posted on Dec, 19 2012 @ 08:28 PM
Pratt&Whitney has successfully performed the first test run of the new PW1100G geared turbofan engine, designed for the A320NEO. A spokesperson said
the first time they applied power to the igniter the engine immediately fired up. The first test was performed November 28th, at the West Palm Beach
FL test site.
They say it's too early to tell if the fuel burn calculations are accurate, but the test showed the pre-test predictions for temperature, and speed
were right on. The engine completed the break in cycle with no problems.
The second test engine will be joining the test program sometime in February, with a certification target of 2014. The second engine will be used for
operability and performance trials, cross wind testing, as well as fan mapping tests. This engine will be flown on the 747SP flying test bed, with a
production-representative variable nozzle mounted.
The third and fourth engines will be heavily instrumented for stress testing to get strain-gauge data on the high and low pressure spools. Those two
engines will enter the build cycle earlier than normal engines, because of the amount of wiring installed.
A total of eight engines will enter the test program, aiming for an August 2014 certification ahead of the first flight of the NEO airframe. Block 2
engines will undergo a simultaneous FAA/EASA certification process which will include bird ingestion, fan blade out, and endurance.
Another version of the engine is under development for the Irkut MS-21. The difference between the engines is the placement of some components, such
as the accessory gearbox. Pratt and Irkut are working with Shorts on the nacelle for that engine. The PW1400G is the only Western powerplant
available for the MS-21 under and agreement signed by the two companies.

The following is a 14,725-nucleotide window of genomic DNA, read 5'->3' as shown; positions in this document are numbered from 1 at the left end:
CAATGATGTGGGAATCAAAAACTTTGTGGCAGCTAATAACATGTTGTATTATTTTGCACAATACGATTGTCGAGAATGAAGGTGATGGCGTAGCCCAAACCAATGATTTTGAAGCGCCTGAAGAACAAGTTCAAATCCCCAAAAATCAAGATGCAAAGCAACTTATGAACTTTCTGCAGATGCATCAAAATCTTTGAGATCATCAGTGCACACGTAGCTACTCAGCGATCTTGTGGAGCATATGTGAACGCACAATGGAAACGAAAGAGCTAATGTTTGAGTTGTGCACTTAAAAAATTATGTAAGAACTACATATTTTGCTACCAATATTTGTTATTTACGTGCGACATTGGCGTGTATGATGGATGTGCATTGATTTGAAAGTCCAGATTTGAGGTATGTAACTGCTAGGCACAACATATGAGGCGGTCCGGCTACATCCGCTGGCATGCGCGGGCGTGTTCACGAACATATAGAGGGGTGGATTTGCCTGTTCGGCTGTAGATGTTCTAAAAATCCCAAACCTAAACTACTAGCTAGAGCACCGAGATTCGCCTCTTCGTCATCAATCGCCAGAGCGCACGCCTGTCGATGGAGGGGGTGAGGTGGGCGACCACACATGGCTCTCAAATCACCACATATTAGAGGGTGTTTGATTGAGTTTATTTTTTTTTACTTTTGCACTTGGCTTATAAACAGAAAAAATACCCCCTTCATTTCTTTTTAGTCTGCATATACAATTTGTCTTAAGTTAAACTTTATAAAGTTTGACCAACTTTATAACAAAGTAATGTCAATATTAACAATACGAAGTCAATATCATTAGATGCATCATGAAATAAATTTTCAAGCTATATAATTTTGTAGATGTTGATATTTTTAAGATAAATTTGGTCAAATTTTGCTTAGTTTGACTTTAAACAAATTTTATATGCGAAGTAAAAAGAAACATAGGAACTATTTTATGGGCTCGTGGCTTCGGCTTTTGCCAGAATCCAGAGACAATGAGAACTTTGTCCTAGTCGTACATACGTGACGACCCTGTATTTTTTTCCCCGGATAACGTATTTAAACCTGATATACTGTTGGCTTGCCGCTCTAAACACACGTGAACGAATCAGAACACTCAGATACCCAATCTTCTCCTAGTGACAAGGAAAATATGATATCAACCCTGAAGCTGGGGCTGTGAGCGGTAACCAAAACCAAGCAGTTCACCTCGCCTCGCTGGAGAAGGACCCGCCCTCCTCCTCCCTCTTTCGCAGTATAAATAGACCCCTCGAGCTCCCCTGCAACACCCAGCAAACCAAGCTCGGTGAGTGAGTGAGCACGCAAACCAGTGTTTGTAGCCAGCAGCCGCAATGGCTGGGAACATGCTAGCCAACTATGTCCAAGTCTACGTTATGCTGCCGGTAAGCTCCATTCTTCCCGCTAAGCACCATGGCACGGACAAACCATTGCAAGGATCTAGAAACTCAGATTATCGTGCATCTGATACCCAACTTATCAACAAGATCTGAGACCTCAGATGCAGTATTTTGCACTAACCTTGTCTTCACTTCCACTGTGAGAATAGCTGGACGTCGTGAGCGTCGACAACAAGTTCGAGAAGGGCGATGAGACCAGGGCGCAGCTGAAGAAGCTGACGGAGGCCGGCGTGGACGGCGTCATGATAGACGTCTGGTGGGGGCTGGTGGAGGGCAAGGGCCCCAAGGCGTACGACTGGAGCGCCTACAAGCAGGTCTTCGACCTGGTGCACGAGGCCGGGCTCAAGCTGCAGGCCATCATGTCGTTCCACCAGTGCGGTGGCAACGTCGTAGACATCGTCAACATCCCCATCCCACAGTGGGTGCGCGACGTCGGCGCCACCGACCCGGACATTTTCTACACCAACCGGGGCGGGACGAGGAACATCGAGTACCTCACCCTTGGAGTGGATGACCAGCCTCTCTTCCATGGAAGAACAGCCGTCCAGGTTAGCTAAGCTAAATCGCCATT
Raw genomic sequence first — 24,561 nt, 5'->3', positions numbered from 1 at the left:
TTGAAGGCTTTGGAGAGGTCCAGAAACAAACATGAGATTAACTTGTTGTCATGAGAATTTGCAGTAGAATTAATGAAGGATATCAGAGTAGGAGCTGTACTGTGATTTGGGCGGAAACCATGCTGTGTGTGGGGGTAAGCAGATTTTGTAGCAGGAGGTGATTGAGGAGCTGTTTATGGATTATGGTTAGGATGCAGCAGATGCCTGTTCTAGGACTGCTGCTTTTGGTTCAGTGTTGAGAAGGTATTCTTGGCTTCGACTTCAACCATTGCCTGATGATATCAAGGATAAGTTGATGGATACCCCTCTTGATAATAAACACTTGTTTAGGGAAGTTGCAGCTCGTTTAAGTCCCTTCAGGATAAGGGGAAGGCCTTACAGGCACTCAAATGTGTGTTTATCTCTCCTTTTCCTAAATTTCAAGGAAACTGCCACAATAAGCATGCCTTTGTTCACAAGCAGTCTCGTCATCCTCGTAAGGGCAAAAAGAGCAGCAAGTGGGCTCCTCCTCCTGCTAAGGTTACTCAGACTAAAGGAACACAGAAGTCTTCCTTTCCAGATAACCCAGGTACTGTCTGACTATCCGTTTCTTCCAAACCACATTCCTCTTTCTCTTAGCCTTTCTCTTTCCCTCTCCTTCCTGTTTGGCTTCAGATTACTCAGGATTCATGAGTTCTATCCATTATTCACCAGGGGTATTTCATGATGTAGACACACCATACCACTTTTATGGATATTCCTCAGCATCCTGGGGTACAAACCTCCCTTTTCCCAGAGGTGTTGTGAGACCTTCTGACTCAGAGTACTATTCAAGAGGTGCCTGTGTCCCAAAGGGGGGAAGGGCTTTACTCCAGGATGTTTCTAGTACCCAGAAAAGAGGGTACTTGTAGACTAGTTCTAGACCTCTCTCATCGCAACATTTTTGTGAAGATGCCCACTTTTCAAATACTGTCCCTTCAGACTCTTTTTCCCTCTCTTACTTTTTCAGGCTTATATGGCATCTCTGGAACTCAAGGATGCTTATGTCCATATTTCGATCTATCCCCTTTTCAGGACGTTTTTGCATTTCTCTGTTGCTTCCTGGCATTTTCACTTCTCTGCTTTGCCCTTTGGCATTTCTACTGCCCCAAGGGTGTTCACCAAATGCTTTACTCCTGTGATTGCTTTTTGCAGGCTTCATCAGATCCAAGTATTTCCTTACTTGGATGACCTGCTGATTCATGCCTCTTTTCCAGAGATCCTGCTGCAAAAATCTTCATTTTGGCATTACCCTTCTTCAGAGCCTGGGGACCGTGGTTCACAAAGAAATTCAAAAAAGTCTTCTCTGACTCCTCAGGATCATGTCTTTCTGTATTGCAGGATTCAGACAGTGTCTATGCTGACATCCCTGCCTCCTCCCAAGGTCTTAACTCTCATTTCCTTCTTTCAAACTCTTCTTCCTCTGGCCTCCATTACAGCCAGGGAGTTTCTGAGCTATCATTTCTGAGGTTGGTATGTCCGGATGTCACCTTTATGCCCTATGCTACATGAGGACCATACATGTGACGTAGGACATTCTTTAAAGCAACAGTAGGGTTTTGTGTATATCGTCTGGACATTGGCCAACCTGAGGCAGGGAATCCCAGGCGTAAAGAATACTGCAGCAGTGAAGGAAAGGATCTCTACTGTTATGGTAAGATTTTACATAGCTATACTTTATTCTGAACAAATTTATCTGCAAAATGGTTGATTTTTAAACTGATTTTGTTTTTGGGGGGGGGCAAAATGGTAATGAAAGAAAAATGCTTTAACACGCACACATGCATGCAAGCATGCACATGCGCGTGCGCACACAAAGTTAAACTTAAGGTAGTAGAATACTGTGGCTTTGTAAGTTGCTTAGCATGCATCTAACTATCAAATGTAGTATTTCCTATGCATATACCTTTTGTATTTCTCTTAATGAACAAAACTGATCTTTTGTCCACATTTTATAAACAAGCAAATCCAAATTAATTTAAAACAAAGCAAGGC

Meanwhile the PW1200G that is under development for the Mistubishi MRJ has completed 1600 hours of testing, and is in line with the development of the
aircraft. The first flight of the MRJ has been delayed until 2015.
A full moon hung over Pratt & Whitney's test site the night its Airbus A320NEO engine ran for the first time. Whether this was a good omen or
not, the company knows only a successful test effort will prove if its pivotal gamble on geared turbofan technology was correct.
Pratt began its march back into the single-aisle mainstream at 11 p.m. on Nov. 28, when the first PW1100G NEO engine fired into life on the company's
West Palm Beach, Fla., test stand. “The first time we put power to the igniter it lit,” says the engine maker's Next-Generation product family
Vice President Bob Saia. Since then, the engine has been taken through a 'break-in' cycle from idle to full thrust, ensuring the mechanical
integrity at various power levels before clearing the PW1100G for the remainder of the forthcoming test effort.
Although it is too soon to know whether the engine is on track to meet critical fuel-burn targets, the overall performance from a temperature and
speed perspective “is right on pre-test predictions,” says Saia. “We haven't yet got a true calibration in terms of fuel efficiency,” he
adds. Mechanically, the engine has completed the break-in cycle testing with “no anomalies. We're really pleased with what we got.”
The initial work allows Pratt to make some design tweaks to optimize the engine at the early stages if needed. It also incorporates lessons learned
from the two forerunner geared turbofan (GTF) developments, the PW1500G for Bombardier's CSeries airliner and the PW1200G for the Mitsubishi Regional
Jet (MRJ). “On the PW1500G, for example, we had an unexpected rub in the last stage of the low-pressure compressor. This wasn't due to the way we
broke in the engine, but because of the way it was designed,” says Saia, who adds that a quick change corrected this “subtlety.” Similarly, the
initial runs also indicated that designers had allowed too much clearance in the PW1500G high-pressure compressor, which had to be tightened.